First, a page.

top of page

From Commuters to Cops: The History of the OPP Marine Unit

By: Steven Bull (Host, Water Ways)

1949 Ontario Provincial Police Boat 'Temagami'- a 22' Shepherd Runabout Deluxe Sedan
1949 Ontario Provincial Police Boat 'Temagami'- a 22' Shepherd Runabout Deluxe Sedan

If you spend enough time on the lakes, rivers, and canals of Ontario you’re sure to see an OPP Marine Unit vessel. Outside of a few larger jurisdictions with their own marine units – such as Toronto, Durham Region, Peel Region, Niagara – the Ontario Provincial Police is responsible for the rest. That’s about 95 percent of waterways across the province.

But it hasn’t always been this way.

In fact, the first boats the OPP had were used to transport uniformed officers to an island to do their land-based patrols.

Over time, that changed, and the OPP took over the provincial marine policing responsibilities. Today there are more than 360 officers and 170 boats from Lake Superior to Lake Erie.

In 1949, the OPP commissioned two wooden boats be built. Shepherd Boats, built in Niagara-On-The-Lake, were Chrysler-powered, 22-foot mahogany "Runabout Deluxe Sedan" models complete with side windows that rolled up and down like in a car.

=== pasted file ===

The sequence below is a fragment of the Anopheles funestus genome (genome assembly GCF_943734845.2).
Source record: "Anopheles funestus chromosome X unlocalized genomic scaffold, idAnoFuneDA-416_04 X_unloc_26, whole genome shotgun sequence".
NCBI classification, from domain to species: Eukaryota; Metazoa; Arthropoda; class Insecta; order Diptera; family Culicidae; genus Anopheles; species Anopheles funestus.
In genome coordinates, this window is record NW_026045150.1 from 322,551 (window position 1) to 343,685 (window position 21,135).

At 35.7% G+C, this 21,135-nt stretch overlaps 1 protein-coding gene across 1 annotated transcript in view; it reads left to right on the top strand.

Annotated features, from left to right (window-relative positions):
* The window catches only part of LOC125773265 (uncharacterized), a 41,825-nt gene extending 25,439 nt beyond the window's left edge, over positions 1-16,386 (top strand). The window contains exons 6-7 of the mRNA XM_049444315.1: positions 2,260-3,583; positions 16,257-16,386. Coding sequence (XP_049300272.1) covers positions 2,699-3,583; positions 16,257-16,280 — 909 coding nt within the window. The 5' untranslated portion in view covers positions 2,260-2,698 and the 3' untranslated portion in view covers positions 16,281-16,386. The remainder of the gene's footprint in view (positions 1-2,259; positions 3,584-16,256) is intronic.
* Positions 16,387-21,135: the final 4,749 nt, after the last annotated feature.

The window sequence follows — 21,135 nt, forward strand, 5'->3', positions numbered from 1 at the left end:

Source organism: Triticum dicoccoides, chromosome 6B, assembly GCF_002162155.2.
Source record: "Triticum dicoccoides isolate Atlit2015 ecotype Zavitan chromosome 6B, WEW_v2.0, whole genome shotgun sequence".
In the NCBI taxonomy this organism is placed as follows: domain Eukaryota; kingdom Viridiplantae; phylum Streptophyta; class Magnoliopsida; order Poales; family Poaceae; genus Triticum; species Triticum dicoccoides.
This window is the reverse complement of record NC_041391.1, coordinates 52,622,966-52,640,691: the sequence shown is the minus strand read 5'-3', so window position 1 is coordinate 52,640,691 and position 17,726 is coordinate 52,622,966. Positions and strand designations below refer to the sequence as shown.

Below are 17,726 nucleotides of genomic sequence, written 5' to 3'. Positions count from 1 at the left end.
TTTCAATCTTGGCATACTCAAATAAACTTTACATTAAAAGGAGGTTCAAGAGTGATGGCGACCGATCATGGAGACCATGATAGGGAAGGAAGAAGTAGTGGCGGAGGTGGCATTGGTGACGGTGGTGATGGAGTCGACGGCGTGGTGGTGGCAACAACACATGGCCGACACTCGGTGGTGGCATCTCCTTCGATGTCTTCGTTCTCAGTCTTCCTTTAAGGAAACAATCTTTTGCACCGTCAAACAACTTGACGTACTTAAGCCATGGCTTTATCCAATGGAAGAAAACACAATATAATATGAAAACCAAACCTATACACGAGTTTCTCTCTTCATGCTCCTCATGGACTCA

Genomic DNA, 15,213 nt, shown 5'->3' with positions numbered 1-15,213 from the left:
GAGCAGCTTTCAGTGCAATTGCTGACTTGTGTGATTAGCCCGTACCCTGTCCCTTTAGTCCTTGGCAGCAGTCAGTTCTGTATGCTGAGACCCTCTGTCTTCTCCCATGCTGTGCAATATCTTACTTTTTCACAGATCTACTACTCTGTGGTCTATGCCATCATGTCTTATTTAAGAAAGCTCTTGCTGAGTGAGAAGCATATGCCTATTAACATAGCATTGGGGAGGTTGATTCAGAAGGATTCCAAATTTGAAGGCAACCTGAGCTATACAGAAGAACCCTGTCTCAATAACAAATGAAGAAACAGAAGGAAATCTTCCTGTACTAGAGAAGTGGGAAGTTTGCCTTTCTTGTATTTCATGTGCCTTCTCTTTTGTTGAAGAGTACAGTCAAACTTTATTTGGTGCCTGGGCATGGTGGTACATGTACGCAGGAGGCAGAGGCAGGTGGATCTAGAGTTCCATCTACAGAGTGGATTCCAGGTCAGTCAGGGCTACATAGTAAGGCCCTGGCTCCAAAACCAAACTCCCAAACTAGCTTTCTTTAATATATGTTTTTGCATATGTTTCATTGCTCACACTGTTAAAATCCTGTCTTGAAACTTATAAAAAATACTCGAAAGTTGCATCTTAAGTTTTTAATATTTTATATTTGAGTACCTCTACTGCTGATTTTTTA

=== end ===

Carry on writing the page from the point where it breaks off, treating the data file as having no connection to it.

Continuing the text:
But the police don't hang on to every piece of equipment in some massive warehouse once it's outlived its working life. So it was eventually sold off, assumed to be lost to the boating world forever. In 2010, word got back to OPP General Headquarters that a 1949 Shepherd believed to be an old OPP boat was for sale.

There were no serial numbers and records to verify it, so they used a more rudimentary – but definitive – authentication method.

Back when the Shepherds were launched there weren’t decals to affix the name to the hull. Instead, they had to screw the metal letters in. So when they climbed inside the hull, the were able to match the screw holes perfectly to the letters that would have spelled out "ONTARIO PROVINCIAL POLICE" in the same location and arched pattern as you can see in the old photographs.

Verification complete, there was still business to conduct. This boat was for sale, not a donation. So how to ensure it made it back to the OPP and not into the hands of a private collector?

Cue The Friends of the OPP Museum. It is a registered charitable organization focused on preserving the history of the OPP and the OPP Museum located within the massive General Headquarters building in Orillia. They raised the funds to purchase the boat and make sure it was restored to its showcase-worthy glory and set in pride-of-place in the lobby.

Finally, the Temagami is home for good.

Check out the exclusive segment from BoatBlurb and WaterWays below:

537 views0 comments


bottom of page